In her debut collection of verse, Coleman investigates reasons for prayer.

There are a number of self-help and Christian inspiration books that look at prayer, but Coleman’s take presents a unique concept that stands apart. Instead of offering a listing of prayers or a “how-to” approach, the author asks readers to pray for people they don’t know and may never meet, with a poetic compilation of people worthy of readers’ sentiments. The idea came to the author soon after September 11, 2001; Coleman, who lost several friends and acquaintances that day, turned her thoughts to the many survivors and the depth of their suffering. Praying for strangers led her to a greater sense of interconnection with humanity, and she felt a distinct calling to care for people through prayer. Her short, poemlike descriptions of this wide range of people in need of prayer will evoke readers’ sense of compassion and justice: “A single dad with a family of daughters needs a prayer today. / He is trying his best but sometimes he is overwhelmed.” A variety of worthy subjects—victims of Agent Orange, hospice workers, struggling teenagers, girls sold into the sex trade, recovering alcoholics—all find a page in Coleman’s book. The author, who divides the book into chapters that provide a basic order to the collection, shrugs off convention and urges readers to use this volume however they feel most comfortable: “If you find a page in the book that resonates with you and you want to remain for a few days on that page, do so.” Non-Catholics may not immediately recognize the concept of the book from its title—the term “intention” in relation to prayer is an almost exclusively Roman Catholic usage—but this book will find a wide audience among devout readers. An unusual yet inspiring take on prayer. 


Pub Date: Oct. 10, 2011

ISBN: 978-1449725969

Page Count: 244

Publisher: WestBow/Thomas Nelson

Review Posted Online: April 2, 2012

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If the authors are serious, this is a silly, distasteful book. If they are not, it’s a brilliant satire.


The authors have created a sort of anti-Book of Virtues in this encyclopedic compendium of the ways and means of power.

Everyone wants power and everyone is in a constant duplicitous game to gain more power at the expense of others, according to Greene, a screenwriter and former editor at Esquire (Elffers, a book packager, designed the volume, with its attractive marginalia). We live today as courtiers once did in royal courts: we must appear civil while attempting to crush all those around us. This power game can be played well or poorly, and in these 48 laws culled from the history and wisdom of the world’s greatest power players are the rules that must be followed to win. These laws boil down to being as ruthless, selfish, manipulative, and deceitful as possible. Each law, however, gets its own chapter: “Conceal Your Intentions,” “Always Say Less Than Necessary,” “Pose as a Friend, Work as a Spy,” and so on. Each chapter is conveniently broken down into sections on what happened to those who transgressed or observed the particular law, the key elements in this law, and ways to defensively reverse this law when it’s used against you. Quotations in the margins amplify the lesson being taught. While compelling in the way an auto accident might be, the book is simply nonsense. Rules often contradict each other. We are told, for instance, to “be conspicuous at all cost,” then told to “behave like others.” More seriously, Greene never really defines “power,” and he merely asserts, rather than offers evidence for, the Hobbesian world of all against all in which he insists we live. The world may be like this at times, but often it isn’t. To ask why this is so would be a far more useful project.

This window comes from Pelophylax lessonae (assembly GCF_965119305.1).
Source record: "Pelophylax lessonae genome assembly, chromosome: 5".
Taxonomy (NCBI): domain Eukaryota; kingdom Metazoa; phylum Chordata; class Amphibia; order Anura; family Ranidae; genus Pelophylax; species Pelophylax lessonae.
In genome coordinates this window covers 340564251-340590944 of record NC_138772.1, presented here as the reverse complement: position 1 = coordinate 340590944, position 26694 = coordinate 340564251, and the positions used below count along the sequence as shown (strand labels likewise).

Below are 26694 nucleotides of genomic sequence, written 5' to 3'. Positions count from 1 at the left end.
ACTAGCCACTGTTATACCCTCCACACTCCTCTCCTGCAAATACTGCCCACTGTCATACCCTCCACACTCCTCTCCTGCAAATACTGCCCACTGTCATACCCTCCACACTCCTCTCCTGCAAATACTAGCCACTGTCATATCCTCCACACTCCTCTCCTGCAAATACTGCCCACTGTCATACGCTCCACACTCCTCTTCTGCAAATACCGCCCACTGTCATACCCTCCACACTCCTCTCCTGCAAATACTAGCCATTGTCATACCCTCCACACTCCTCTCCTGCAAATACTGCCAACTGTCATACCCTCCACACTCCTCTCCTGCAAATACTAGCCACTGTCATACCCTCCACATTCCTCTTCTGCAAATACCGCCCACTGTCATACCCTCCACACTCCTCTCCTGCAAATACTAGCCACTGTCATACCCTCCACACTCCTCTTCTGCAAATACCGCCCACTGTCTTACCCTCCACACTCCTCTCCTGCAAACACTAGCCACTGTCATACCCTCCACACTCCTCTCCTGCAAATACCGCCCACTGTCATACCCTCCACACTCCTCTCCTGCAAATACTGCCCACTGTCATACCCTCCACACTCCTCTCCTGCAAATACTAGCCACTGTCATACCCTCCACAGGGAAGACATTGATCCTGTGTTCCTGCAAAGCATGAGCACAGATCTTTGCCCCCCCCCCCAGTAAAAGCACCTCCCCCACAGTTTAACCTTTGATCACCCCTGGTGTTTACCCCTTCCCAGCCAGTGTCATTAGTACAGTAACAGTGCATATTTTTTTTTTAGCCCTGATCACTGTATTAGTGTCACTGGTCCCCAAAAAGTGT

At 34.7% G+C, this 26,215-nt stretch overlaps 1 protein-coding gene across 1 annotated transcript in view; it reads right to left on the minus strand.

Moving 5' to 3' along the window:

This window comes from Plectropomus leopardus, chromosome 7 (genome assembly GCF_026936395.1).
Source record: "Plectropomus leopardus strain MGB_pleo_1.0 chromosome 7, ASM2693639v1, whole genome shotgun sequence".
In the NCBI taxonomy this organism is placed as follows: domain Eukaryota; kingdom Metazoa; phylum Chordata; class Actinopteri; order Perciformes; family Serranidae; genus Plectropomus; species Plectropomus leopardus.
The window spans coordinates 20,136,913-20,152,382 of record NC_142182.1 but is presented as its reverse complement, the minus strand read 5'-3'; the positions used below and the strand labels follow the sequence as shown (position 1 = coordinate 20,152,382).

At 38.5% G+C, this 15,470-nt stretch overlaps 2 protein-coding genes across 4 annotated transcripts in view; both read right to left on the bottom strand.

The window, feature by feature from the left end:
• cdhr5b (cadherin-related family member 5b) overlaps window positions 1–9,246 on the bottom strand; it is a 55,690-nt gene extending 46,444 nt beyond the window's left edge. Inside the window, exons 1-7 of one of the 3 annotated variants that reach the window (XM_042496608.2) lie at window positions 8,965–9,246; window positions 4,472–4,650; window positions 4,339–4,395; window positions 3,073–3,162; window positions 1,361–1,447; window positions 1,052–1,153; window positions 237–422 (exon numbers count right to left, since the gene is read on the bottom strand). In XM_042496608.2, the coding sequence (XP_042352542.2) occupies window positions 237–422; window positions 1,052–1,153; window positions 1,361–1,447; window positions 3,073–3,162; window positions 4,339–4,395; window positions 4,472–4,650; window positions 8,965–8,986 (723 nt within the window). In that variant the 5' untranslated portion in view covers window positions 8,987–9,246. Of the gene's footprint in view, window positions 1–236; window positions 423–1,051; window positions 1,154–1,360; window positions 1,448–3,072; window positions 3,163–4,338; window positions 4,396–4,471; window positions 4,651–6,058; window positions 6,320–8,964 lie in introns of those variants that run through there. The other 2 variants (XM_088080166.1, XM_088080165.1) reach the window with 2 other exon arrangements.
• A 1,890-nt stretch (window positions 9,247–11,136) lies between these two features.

If the authors are serious, this is a silly, distasteful book. If they are not, it’s a brilliant satire.

Pub Date: Sept. 1, 1998

ISBN: 0-670-88146-5

Page Count: 430

Publisher: Viking

Review Posted Online: May 20, 2010

Kirkus Reviews Issue: July 15, 1998

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This a book of earlier, philosophical essays concerned with the essential "absurdity" of life and the concept that- to overcome the strong tendency to suicide in every thoughtful man-one must accept life on its own terms with its values of revolt, liberty and passion. A dreary thesis- derived from and distorting the beliefs of the founders of existentialism, Jaspers, Heldegger and Kierkegaard, etc., the point of view seems peculiarly outmoded. It is based on the experience of war and the resistance, liberally laced with Andre Gide's excessive intellectualism. The younger existentialists such as Sartre and Camus, with their gift for the terse novel or intense drama, seem to have omitted from their philosophy all the deep religiosity which permeates the work of the great existentialist thinkers. This contributes to a basic lack of vitality in themselves, in these essays, and ten years after the war Camus seems unaware that the life force has healed old wounds... Largely for avant garde aesthetes and his special coterie.

Pub Date: Sept. 26, 1955

ISBN: 0679733736

Page Count: 228

Publisher: Knopf

Review Posted Online: Sept. 19, 2011

Kirkus Reviews Issue: Sept. 1, 1955

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